Sure, it might look like a mandrake from Harry Potter’s herbology class, but celery root (also known as celeriac) won’t kill you — in fact, it’s delicious, economical and like most root vegetables,
super versatile and especially useful during long Canadian winters.
So, what is celeriac?
Celeriac is actually a type of celery — but it won’t grow into the light green stalks you’re used to chomping down on. Rather, it’s a bulbous veggie about the size of a grapefruit
and has a mild, slightly sweet, celery-like flavour.
It’s a little intimidating upon first glance, but as I’m learning, it’s easy to prepare. To peel it safely, cut off the top and bottom and stand it on a cutting board. Now you’re ready to peel off the knobby, brown skin with a knife (the bumps make it tough to use a peeler). Give it a wash and you’re good to go.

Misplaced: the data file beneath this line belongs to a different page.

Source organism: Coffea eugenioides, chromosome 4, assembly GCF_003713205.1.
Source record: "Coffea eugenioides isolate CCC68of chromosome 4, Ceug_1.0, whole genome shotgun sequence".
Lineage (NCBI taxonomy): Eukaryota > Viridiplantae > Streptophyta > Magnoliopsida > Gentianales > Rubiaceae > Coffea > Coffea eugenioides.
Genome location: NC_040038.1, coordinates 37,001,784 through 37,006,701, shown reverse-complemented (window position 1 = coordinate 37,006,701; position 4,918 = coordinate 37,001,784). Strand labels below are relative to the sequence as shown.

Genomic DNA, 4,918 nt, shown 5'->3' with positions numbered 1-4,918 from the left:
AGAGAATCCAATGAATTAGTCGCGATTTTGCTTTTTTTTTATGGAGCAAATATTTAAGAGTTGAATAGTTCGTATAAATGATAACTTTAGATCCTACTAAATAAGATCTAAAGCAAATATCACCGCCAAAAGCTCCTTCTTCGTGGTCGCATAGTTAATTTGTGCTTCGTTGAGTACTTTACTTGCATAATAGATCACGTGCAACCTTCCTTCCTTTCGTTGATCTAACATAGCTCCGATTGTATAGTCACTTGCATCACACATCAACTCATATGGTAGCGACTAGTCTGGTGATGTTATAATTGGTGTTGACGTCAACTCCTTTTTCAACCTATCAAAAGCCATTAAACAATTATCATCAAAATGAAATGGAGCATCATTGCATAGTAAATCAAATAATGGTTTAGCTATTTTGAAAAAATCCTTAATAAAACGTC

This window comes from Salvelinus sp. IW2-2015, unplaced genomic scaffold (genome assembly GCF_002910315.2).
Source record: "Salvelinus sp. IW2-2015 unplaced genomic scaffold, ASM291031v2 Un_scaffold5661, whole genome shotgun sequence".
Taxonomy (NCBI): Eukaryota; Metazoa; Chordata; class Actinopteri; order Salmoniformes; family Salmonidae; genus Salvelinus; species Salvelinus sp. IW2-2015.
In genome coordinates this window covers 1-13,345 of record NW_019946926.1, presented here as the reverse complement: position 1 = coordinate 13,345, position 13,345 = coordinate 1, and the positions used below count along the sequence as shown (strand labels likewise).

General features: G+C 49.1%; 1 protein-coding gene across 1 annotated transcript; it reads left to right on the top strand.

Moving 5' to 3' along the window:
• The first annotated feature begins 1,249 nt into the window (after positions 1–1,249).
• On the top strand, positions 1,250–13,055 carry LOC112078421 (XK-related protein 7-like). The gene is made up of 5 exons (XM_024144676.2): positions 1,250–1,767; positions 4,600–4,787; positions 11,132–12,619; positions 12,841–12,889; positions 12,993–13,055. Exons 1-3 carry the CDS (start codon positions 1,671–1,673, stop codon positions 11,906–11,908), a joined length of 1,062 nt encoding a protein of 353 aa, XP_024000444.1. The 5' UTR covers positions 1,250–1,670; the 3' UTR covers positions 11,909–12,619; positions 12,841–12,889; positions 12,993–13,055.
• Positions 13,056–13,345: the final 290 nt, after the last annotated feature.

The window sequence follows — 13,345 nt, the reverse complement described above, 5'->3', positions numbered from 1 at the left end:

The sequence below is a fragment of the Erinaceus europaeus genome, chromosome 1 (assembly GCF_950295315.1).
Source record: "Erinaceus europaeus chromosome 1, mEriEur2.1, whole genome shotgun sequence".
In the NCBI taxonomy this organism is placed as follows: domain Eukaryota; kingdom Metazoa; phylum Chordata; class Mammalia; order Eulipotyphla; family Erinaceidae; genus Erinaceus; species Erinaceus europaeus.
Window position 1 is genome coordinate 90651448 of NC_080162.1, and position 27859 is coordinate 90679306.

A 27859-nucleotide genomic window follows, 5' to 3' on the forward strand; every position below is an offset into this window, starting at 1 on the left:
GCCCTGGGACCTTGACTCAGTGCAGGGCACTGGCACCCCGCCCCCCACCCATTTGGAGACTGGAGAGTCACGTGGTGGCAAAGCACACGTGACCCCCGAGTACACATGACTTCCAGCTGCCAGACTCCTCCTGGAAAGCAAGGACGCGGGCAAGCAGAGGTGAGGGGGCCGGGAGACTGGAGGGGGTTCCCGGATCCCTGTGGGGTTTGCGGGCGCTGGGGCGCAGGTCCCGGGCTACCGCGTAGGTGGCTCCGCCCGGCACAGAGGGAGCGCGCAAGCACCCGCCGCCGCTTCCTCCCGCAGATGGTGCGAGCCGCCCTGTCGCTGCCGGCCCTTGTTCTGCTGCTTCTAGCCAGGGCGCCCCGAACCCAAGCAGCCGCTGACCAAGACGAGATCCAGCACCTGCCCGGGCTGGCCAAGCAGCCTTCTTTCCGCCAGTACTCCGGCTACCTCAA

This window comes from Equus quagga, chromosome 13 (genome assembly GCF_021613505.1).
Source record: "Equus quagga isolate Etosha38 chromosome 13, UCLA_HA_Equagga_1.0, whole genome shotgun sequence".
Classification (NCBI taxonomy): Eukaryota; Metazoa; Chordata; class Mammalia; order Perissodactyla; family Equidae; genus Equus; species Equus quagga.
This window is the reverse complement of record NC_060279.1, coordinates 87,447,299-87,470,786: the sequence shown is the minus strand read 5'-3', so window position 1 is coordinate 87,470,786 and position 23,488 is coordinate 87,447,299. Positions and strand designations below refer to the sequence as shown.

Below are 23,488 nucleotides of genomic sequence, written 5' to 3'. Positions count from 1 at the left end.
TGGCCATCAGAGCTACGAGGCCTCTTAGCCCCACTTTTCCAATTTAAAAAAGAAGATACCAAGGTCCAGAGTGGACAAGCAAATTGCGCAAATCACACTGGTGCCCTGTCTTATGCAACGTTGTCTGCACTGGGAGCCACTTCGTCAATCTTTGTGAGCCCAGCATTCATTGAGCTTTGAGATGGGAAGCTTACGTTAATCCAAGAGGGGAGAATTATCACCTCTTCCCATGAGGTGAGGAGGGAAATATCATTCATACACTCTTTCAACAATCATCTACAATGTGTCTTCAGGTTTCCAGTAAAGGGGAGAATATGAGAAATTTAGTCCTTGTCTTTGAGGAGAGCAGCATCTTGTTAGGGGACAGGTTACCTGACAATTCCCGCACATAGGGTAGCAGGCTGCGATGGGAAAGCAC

How can I cook with celeriac?
Alida Solomon, the chef and owner of Toronto Italian restaurant Tutti Matti, calls celeriac the universal vegetable because it can be prepared so many ways: cut it into cubes and roasted in the oven, grated to add some crunch to a slaw or coated in tempura batter and deep-fried
. In the Chatelaine Kitchen, it’s common to see celeriac used like potatoes in a creamy mash or mixed with other root veggies atop a hearty cottage pie.
I fell head over heels with it when Chatelaine’s food editor, Irene Ngo, served it to me as an alternative to zucchini noodles. Irene used a spiralizer to transform celeriac into spaghetti-like strands and topped them with bolognese sauce.
While it didn’t have the same taste or texture as pasta, it was much closer to the real thing than other noodle dupes thanks to its neutral flavour, which really let the tomato sauce shine.